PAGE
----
The countdown to GDRP is effecting a lot of our clients. We hope that sharing this article, taken with kind approval from virtualROI will help to clarify some of the more confusing aspects.

The UK’s current data protection legislation is changing and will be fully in force from 25th May, 2018. The new kid on the block is called GDPR (General Data Protection Regulation). Its objective is to detail both the existing, and newly enhanced, obligations and responsibilities organisations will have regarding the handling of the data they hold on EU citizens.

If you’ve not already familiarised yourself with the changes, be warned… things are tightening up. Current legislation does not regard B2B contact information in the same way as consumer data. GDPR, on the other hand, does. Organisations that hold business contact details, therefore, are going to have to start treating it is as personal data, and they have a year to put all the processes and systems changes in place to ensure they meet their obligations. Also, in addition to this, far more onus is to be placed on entities not only adhering to the regulations, but also proving that they are doing so. So, bearing in mind the importance of this shift in emphasis, we thought it would be useful to give you some key facts about GDPR.

  1. GDPR applies to all organisations

If you process the personal data of an EU citizen, be it consumer or business related, GDPR applies to you; wherever you operate, across the world. So, in effect, although this is an EU initiative, it has global implications. And Brexit is irrelevant.

  1. The definition of ‘personal data’ is broadening further

From 25th May, 2018, any data that can be used to identify an individual will be considered to be ‘personal data’. This will include business contact information, as well as genetic, mental, cultural, economic and social information. There is little that will be left out.

  1. How ‘valid consent’ is obtained is tightening up

This is going to be one of the bigger challenges for organisations to face. They will need to be very clear about how an individual’s information is going to be used before consent is given. They will also need to communicate how it will be processed. And consent will need to be unequivocally obtained, rather than via an assumption it’s been given because someone has not ticked a box to remove themselves, as is currently often the case.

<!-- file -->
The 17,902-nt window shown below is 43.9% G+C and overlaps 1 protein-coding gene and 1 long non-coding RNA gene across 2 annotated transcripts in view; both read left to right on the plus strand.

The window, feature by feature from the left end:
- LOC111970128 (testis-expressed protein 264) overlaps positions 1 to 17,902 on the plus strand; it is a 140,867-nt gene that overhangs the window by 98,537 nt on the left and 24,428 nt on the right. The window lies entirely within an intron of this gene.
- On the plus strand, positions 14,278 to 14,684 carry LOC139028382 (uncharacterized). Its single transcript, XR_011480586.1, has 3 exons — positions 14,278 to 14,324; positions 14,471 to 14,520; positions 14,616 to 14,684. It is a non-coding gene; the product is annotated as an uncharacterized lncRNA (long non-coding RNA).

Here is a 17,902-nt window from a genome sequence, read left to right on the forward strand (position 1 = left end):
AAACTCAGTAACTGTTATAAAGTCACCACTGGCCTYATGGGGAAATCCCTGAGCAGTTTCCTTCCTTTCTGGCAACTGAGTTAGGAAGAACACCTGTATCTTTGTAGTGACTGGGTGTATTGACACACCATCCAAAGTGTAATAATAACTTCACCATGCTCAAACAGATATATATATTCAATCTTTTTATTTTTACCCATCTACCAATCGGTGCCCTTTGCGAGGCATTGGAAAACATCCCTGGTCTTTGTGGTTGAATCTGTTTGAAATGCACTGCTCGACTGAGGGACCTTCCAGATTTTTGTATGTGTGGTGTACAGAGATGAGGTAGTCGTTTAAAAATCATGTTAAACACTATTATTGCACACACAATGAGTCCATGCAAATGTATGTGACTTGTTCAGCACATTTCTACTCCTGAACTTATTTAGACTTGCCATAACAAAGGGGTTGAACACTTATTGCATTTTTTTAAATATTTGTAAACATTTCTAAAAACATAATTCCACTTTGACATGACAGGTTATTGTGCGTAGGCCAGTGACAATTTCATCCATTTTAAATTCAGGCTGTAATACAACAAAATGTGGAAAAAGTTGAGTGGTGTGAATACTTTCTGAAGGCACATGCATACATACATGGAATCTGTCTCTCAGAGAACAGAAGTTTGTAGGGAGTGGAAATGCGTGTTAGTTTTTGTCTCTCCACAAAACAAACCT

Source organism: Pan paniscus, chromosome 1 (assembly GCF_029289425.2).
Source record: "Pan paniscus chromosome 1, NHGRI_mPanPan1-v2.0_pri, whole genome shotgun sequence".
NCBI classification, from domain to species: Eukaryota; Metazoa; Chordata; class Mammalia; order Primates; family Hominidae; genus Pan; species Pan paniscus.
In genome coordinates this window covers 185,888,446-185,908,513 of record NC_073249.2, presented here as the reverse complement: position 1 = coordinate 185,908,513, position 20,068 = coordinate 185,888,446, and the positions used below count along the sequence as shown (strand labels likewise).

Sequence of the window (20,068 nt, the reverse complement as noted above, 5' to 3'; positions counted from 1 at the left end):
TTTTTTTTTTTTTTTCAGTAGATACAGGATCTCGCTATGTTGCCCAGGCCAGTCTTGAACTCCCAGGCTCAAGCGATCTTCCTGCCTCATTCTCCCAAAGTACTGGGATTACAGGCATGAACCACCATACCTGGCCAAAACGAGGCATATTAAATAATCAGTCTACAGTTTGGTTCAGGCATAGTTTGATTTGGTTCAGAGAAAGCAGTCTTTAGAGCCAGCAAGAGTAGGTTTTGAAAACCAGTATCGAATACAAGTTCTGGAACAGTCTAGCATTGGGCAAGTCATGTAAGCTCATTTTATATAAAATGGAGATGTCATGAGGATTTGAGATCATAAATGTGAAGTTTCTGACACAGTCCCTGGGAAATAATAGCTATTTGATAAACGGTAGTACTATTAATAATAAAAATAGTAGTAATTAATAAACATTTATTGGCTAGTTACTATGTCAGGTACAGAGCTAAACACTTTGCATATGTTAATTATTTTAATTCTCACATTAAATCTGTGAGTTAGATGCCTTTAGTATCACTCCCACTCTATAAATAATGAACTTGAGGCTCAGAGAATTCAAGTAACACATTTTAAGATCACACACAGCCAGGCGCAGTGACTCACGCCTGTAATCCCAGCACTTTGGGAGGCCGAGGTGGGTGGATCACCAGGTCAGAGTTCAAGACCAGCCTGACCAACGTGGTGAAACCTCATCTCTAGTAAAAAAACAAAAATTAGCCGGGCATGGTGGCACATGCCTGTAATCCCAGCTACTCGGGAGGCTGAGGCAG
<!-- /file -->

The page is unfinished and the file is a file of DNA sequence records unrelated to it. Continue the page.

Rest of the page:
1. The appointment of a Data Protection Officer (DPO) will be mandatory for certain organisations

Where large scale data processing takes place, by both public bodies and certain other entities, a DPO has to be appointed. The key emphasis lies with the quantity of data being processed, not the size of the organisation. So some organisations with less than ten staff may still need to appoint a DPO. The DPO’s role will be to ensure that personal data processes, systems, and storage not only conform to the law, but can also be evidenced to do so.

  1. Privacy Impact Assessments (PIAs) will be introduced

Where the risk of a privacy breach is high, data controllers will be required to conduct a PIA in order to facilitate taking steps to mitigate the knock on risk to individuals. Such projects involving personal data will require the PIA to be carried out in advance. And the DPO will then need to ensure compliance continues throughout the project.

  1. Data breach notification will be harmonised

GDPR stipulates that the local data protection authority must be notified of a data breach within 72 hours of its discovery. But the onus has shifted away from just being about ‘discovery’. Organisations will also have to ensure they have the processes (and technology, where appropriate) in place to detect breaches in the first place. This is likely to require both investment in systems changes and staff training.

  1. The ‘right to be forgotten’ will be introduced

Data minimisation is the concept that sits behind the ‘right to be forgotten’. Organisations will not be permitted to hold or retain data for any longer than is necessary. They will also not be permitted to change how data is used from what was originally agreed to at the time the data was collected. And if they wish to use data for a new project, fresh consent will have to be obtained. The ‘right to be forgotten’ also extends to enable an individual to request that their data is deleted in full. And an organisation MUST then carry this out.

  1. All organisations that ‘touch’ personal data will be liable

Responsibility will no longer only sit with the data controller of the initiating organisation. It will also sit with any organisation that uses personal data provided to them (eg. a service provider). This will include aspects such as data minimisation and deletion.

  1. All software, systems, and processes must include GDPR compliance by design

This is best explained via this example. All software will be required to facilitate the complete deletion of personal data. This must be an inherent part of the design.

  1. There will, in effect, only be one type of supervisory authority

Although every EU state will have its own authority, each will give exactly the same advice and messages under GDPR. This will make it easier for businesses to deal with queries that crop up regarding operations in different locations. For example, Ireland used to have a more relaxed data protection authority to other EU countries and thus many US companies were drawn to hosting their European base there. Now, any European data protection authority can take action against an organisation, regardless of where that organisation is based… and the fines will be significant.

To understand more about GDPR and how it will impact your organisation visit

For our charity and not for profit clients, this article by NCVO may be also be useful.